Composition

We launched our SiPgoesTT challenge for twenty-twenty last week and asked you to take a leap of faith and select three of the works that spoke to you. The initial response was overwhelming and if you haven’t explored your fellow toy photographers, you should. If you were on the brick of joining and haven’t done that, don’t worry. You can still do that now or later.
We are just getting started.
With composition.
And a new challenge for you to complete.

Click here to discover the challenge (long post ahead)

SiPgoes53 is (almost) over

And here we are, entering the final week of SiP goes 53 with Coco Chanel, famous (and actually quite controversial) French fashion designer. But instead of writing about her, we asked those who tagged alongside during this year what was their favorite person or photo of the year.

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Week 51 – René Magritte

This week’s human being is Magritte, one of the most famous surrealist painters. The idea of including him on the list came from wanting to include painters.

When I think of painters, there are names that come first. Like Da Vinci, Van Gogh, Picasso, Michelangelo, Rembrandt, Monet, and Magritte.

It seems natural to me for Magritte to come among the firsts, but maybe this is because I grew up in Belgium. If I try to go back to my oldest memories of paintings, I think of “La grande famille”. But I would expect it’s not the case for most people. Thus, Magritte seemed like an appropriate non-obvious choice for SiPgoes53.

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Finishing SiPgoes52

The year is almost over. And with it, SiPgoes53. It is time to reflect. Look at the past year. See what was done, what worked and what didn’t. And start planning ahead 2020.

But before, I want to go back in time. Back to 2018 and SiPgoes52.

Over a year ago, I wrote about completing SiPgoes52. Completing the project meant was that I had at least one photo for each word. But the project was far from over. Back then, I said I wanted to make something concrete out of it.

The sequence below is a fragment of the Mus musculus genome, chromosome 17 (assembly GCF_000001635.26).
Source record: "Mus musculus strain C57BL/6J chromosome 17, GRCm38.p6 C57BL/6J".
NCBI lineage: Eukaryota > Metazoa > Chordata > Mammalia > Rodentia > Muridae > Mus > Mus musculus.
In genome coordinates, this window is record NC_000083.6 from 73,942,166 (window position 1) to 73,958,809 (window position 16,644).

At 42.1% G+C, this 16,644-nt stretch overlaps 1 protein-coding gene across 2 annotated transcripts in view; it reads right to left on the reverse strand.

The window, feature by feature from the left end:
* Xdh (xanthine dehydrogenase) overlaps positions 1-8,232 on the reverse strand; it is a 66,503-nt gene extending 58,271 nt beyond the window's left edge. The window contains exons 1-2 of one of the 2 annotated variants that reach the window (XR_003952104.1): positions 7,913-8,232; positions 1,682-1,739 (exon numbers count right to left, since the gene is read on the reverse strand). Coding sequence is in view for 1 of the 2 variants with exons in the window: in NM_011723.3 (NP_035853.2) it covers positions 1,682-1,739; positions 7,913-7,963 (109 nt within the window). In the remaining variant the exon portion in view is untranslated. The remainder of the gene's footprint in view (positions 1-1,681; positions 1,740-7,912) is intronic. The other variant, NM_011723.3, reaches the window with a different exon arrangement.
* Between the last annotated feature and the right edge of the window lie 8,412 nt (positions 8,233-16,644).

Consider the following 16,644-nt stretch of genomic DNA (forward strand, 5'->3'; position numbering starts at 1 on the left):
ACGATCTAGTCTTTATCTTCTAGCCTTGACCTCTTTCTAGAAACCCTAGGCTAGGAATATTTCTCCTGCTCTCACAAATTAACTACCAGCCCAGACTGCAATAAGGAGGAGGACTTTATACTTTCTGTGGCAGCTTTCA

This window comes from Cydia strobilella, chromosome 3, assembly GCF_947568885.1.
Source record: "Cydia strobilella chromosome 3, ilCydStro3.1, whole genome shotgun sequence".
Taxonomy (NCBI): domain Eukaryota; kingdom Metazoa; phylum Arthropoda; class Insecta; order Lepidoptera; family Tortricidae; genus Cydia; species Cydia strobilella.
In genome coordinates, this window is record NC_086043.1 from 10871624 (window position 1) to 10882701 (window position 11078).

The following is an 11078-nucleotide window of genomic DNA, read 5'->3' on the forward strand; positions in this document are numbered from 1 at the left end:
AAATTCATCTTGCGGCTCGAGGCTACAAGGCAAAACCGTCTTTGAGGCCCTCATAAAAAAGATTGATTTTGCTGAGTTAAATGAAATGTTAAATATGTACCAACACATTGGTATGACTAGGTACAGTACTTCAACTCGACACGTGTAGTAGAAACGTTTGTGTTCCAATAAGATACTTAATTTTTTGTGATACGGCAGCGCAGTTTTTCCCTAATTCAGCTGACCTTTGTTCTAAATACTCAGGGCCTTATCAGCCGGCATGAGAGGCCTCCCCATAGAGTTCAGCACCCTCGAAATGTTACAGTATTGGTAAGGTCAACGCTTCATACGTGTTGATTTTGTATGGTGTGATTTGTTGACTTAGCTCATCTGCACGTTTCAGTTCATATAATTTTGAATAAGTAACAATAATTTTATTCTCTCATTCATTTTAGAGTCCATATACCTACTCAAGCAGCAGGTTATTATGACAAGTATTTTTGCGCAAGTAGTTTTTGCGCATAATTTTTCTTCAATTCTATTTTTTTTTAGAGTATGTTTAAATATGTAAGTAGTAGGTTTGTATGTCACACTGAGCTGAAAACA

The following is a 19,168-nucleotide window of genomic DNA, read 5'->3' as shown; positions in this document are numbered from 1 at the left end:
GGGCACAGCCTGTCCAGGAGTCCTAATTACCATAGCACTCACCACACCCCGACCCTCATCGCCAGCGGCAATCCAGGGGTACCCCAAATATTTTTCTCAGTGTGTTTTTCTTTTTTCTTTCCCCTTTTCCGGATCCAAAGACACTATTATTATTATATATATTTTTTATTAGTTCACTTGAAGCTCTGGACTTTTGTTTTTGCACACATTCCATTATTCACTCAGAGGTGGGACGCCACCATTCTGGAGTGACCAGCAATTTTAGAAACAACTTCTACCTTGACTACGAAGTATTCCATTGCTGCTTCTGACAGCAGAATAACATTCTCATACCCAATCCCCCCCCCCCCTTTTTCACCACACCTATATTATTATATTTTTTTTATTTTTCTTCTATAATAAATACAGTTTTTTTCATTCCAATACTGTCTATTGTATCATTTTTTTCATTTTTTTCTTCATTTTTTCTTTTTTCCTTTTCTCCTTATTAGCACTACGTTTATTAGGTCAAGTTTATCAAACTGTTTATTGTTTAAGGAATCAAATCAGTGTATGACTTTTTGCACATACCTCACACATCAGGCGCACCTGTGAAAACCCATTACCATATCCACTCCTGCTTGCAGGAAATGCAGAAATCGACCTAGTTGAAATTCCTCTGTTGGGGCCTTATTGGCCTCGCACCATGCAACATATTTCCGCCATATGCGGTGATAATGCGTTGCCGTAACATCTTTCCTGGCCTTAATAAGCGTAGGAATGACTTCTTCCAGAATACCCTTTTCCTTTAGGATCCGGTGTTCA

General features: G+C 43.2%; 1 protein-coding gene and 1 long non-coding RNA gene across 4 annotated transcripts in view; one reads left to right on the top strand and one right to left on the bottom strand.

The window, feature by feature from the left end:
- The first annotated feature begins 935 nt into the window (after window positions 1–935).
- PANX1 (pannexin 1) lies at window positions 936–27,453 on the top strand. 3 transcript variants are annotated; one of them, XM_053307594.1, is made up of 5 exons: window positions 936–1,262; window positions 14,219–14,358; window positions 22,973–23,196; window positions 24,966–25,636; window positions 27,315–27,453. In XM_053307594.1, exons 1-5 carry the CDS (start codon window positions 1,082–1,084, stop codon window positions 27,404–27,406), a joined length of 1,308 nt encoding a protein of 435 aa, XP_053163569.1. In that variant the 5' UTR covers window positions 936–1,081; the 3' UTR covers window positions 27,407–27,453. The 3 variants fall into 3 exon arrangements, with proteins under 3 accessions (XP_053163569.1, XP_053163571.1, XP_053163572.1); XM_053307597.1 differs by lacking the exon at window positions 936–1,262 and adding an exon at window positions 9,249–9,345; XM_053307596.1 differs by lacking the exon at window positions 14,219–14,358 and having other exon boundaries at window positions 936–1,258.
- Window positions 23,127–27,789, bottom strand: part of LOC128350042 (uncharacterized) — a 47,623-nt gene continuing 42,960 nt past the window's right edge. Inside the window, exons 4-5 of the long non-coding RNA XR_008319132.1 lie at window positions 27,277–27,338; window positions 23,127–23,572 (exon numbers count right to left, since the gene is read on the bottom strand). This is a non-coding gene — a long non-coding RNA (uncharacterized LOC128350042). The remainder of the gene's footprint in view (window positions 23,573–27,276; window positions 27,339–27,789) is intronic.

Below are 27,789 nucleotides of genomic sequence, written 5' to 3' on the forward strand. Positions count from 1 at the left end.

The plan that didn’t work

My initial plan was to go over the photos, select the ones that matter, and write proper captions. Then, I would focus on making something real by printing them.

I first managed to go down from 52 (or 53 actually as there was one photo I decided to redo) to 27 photos. This was easy as it consisted of removing photos I wasn’t happy with, those that did not fit well the original word or the words that weren’t that important to me. But then it got more complicated than expected. And took more time.

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Week 50 – Agatha Christie

I’ve always loved a good old classic detective story. You know the kind where the reader is presented a set of suspects, follows a detective and gets the same clues. Eventually, the detective gathers the suspect to reveal how the murder was done. At that point, if you’re as smart as the detective, you should know who’s the killer.

Agatha Christie’s stories are probably the best example of such stories.

While I’ve actually read only one of her novels, I’ve seen plenty of adaptations of her stories on TV. In particular, I’ve always been a fan of the ones with Hercule Poirot.